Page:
Assessment of visual disability using visual evoked potentials
1 Department of ophthalmology, Dankook University Hospital, 359 Manghang-Ro, Dongnam-Gu, Cheonan-City, Chungchungnam-Do, South Korea
2 Department of Ophthalmology, Sungkyunkwan University School of Medicine, Samsung Medical Center, 50 Ilwon-dong, Gangnam-gu, Seoul city, South Korea
BMC Ophthalmology 2012, 12:36 doi:10.1186/1471-2415-12-36Published: 6 August 2012
The purpose of this study is to validate the use of visual evoked potential (VEP) to objectively quantify visual acuity in normal and amblyopic patients, and determine if it is possible to predict visual acuity in disability assessment to register visual pathway lesions.
A retrospective chart review was conducted of patients diagnosed with normal vision, unilateral amblyopia, optic neuritis, and visual disability who visited the university medical center for registration from March 2007 to October 2009. The study included 20 normal subjects (20 right eyes: 10 females, 10 males, ages 9–42 years), 18 unilateral amblyopic patients (18 amblyopic eyes, ages 19–36 years), 19 optic neuritis patients (19 eyes: ages 9–71 years), and 10 patients with visual disability having visual pathway lesions. Amplitude and latencies were analyzed and correlations with visual acuity (logMAR) were derived from 20 normal and 18 amblyopic subjects. Correlation of VEP amplitude and visual acuity (logMAR) of 19 optic neuritis patients confirmed relationships between visual acuity and amplitude. We calculated the objective visual acuity (logMAR) of 16 eyes from 10 patients to diagnose the presence or absence of visual disability using relations derived from 20 normal and 18 amblyopic eyes.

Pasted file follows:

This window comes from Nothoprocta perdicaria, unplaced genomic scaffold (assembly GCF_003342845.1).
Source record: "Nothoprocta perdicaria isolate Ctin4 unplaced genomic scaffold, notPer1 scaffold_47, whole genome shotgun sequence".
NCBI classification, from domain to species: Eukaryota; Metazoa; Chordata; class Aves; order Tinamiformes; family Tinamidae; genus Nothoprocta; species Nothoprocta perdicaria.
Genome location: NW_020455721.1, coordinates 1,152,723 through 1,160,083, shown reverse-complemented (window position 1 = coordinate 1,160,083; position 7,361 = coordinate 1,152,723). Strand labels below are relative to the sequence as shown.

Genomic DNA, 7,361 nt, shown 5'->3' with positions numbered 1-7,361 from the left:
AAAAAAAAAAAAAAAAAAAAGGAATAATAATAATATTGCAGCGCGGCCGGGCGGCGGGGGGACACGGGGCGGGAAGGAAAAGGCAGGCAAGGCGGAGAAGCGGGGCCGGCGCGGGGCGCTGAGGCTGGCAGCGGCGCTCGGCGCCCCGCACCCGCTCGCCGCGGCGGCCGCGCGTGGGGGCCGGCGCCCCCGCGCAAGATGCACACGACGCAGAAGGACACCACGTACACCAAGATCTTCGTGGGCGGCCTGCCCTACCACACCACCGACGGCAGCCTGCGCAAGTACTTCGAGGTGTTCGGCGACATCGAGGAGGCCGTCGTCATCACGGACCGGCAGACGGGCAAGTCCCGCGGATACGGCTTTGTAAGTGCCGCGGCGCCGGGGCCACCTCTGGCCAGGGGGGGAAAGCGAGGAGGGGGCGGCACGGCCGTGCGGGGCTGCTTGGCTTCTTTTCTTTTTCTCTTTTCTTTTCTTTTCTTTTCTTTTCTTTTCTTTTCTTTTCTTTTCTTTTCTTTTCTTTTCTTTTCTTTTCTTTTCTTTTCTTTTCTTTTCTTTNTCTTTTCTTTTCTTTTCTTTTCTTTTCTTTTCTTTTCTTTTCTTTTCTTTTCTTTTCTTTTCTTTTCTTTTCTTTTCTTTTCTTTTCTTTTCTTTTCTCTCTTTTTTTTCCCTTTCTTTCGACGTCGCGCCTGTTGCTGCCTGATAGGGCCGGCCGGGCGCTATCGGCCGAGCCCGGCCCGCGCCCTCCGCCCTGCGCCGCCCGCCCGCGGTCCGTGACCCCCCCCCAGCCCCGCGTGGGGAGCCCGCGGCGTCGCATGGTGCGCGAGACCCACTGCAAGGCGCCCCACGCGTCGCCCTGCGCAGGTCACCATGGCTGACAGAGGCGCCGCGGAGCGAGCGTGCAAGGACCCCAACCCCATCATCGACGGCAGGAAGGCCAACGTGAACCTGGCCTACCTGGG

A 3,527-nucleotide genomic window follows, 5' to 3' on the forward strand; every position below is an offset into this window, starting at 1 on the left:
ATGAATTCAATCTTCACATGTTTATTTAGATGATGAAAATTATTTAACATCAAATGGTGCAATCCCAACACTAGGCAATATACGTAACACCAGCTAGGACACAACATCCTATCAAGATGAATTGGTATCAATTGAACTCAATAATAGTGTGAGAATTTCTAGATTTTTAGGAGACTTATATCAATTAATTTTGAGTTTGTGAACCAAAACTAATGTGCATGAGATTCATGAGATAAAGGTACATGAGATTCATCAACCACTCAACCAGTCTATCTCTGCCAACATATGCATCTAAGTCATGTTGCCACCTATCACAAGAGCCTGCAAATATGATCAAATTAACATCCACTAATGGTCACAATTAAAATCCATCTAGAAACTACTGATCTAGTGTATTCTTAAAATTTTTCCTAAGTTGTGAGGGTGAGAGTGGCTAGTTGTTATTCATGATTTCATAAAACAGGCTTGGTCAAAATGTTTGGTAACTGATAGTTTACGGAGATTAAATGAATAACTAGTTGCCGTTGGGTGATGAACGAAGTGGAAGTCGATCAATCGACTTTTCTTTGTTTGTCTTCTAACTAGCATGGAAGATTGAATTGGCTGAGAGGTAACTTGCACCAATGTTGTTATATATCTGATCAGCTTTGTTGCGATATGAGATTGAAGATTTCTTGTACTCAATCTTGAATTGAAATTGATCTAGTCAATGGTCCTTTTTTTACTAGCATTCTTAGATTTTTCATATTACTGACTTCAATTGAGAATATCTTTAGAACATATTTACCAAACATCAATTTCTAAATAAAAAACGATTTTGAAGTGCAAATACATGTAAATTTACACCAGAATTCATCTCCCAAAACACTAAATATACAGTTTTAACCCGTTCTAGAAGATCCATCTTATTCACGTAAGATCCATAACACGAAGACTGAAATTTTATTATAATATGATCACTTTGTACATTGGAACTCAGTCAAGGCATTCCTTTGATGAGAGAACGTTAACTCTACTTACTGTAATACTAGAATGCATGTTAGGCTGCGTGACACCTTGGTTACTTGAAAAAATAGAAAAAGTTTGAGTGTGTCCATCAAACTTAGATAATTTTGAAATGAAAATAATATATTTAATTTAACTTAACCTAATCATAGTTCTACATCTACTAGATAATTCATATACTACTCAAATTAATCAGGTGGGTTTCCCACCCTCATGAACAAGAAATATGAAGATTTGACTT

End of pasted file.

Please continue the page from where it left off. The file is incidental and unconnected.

Linear regression analyses between amplitude of pattern visual evoked potentials and visual acuity (logMAR) of 38 eyes from normal (right eyes) and amblyopic (amblyopic eyes) subjects were significant [y = −0.072x + 1.22, x: VEP amplitude, y: visual acuity (logMAR)]. There were no significant differences between visual acuity prediction values, which substituted amplitude values of 19 eyes with optic neuritis into function. We calculated the objective visual acuity of 16 eyes of 10 patients to diagnose the presence or absence of visual disability using relations of y = −0.072x + 1.22 (−0.072). This resulted in a prediction reference of visual acuity associated with malingering vs. real disability in a range >5.77 μV. The results could be useful, especially in cases of no obvious pale disc with trauma.
Visual acuity quantification using absolute value of amplitude in pattern visual evoked potentials was useful in confirming subjective visual acuity for cutoff values >5.77 μV in disability evaluation to discriminate the malingering from real disability.